Factor H is a fluid-phase regulator of the activation of the alternative complement pathway, which plays a critical role in regulating the discernment of host from foreign tissues. The various missense mutations associated with HUS result in abnormalities in the carboxy terminal of factor H, a region important for binding to C'3 complement receptors and cell-surface polyanionic structures. Early procoagulant activation is hypothesized to occur, as in diarrheal cases, because of injury to the endothelial cells. Dysregulation of the alternative complement pathway, due to abnormal binding function of factor H, then prolongs the abnormal procoagulant state. How defective HF1 expression participates in HUS (or TTP) pathogenesis is not really understood.

Patients with HUS usually have normal levels of factor H with normal or low levels of complement or C'3. [48, 49] A normal factor H level does not exclude mutation of the factor H gene. How many cases of (D-) HUS have demonstrable abnormalities in the factor H gene is unclear. One recent extensive literature review of found factor H gene abnormalities in less than 15% of all nondiarrheal cases of severe HUS in which a renal transplant was required.

C'3 levels are inversely associated with disease severity and outcome in both (D+) and (D-) sporadic or familial HUS. [50, 51, 52] Although HUS occurs in individuals with specific abnormalities of only the carboxy terminus of factor H, complete absence of factor H in pigs, mice, and even humans is not associated with increased susceptibility to HUS. Rather, it portends the possibility of developing mesangiocapillary glomerulonephritis. [53]

Sporadic HUS

A wide variety of stimuli can provoke endothelial injury with an HUS phenotype. Adults, particularly the elderly are at higher risk for sporadic HUS than children. Sporadic HUS includes examples of the former immunologic HUS category that are nonfamilial. It includes HUS with an acute acquired decrease in the concentration of C'3 or a deficiency of H factor activity. [43, 54] A confusion is that some authorities include some individuals who harbor GI Stx-E coli infections [14] or some who have diarrheal prodromes in the sporadic category.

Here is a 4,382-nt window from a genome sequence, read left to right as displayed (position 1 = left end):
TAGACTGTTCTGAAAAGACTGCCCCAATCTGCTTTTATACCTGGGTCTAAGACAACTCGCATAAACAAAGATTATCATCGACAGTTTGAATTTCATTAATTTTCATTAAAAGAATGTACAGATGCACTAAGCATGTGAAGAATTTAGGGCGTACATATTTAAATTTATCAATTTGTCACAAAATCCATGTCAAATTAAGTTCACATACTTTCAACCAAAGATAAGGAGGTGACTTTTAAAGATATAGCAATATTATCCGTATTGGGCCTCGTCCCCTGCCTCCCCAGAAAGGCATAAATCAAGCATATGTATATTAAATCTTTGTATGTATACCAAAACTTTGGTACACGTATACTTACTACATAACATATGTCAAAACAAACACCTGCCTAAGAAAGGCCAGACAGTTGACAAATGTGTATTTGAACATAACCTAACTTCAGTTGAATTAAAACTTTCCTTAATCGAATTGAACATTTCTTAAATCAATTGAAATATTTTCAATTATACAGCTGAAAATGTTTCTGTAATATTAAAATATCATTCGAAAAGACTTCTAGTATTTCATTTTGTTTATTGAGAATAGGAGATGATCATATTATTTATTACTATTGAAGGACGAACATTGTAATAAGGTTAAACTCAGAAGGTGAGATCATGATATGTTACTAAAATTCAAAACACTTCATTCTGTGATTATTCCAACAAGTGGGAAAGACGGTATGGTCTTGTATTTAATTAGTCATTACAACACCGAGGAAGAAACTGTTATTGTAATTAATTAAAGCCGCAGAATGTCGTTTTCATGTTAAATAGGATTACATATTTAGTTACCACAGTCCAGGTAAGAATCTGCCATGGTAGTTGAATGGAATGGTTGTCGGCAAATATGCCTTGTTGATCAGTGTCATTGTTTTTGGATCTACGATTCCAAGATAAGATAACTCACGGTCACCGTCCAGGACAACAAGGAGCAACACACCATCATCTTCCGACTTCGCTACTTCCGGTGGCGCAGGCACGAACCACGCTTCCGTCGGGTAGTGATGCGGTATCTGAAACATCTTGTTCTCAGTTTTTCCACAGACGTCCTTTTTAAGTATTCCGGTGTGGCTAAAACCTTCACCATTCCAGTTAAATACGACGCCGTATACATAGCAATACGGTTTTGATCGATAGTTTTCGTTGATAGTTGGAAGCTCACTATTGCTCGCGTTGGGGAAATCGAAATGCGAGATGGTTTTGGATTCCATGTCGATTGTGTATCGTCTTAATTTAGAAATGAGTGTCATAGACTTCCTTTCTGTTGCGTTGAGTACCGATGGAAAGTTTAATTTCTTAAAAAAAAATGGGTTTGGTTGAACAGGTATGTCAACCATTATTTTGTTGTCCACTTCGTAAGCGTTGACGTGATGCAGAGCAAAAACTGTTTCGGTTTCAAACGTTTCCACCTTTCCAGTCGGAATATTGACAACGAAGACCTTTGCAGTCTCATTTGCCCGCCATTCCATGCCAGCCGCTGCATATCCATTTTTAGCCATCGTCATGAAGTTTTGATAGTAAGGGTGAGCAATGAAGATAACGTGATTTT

However, most cases in the sporadic category do not have an infectious diarrheal prodrome. Among the most common provocative illnesses are noninfectious vasculitic and inflammatory illnesses, such as Henoch-Schönlein syndrome, systemic lupus erythematosus (SLE), scleroderma, polyarteritis nodosa, and Wegener granulomatosis. In some individuals, these illnesses may provoke TTP rather than HUS. In others, they may result in rapidly progressive vasculitic glomerulonephritis rather than the peculiar glomerulopathies of HUS or of TTP. The elderly are at higher risk for HUS due to these provocations than children perhaps because of an prevalence of these illnesses and their treatments. However, other age-related factors may also be at work.

Other provocations of sporadic HUS are malignant hypertension, kidney irradiation, bone marrow transplantation, immunosuppressants (cyclosporine, tacrolimus, methylprednisolone), snake-venom or diethylene glycol intoxication, and chemotherapy drugs (eg, mitomycin). [55]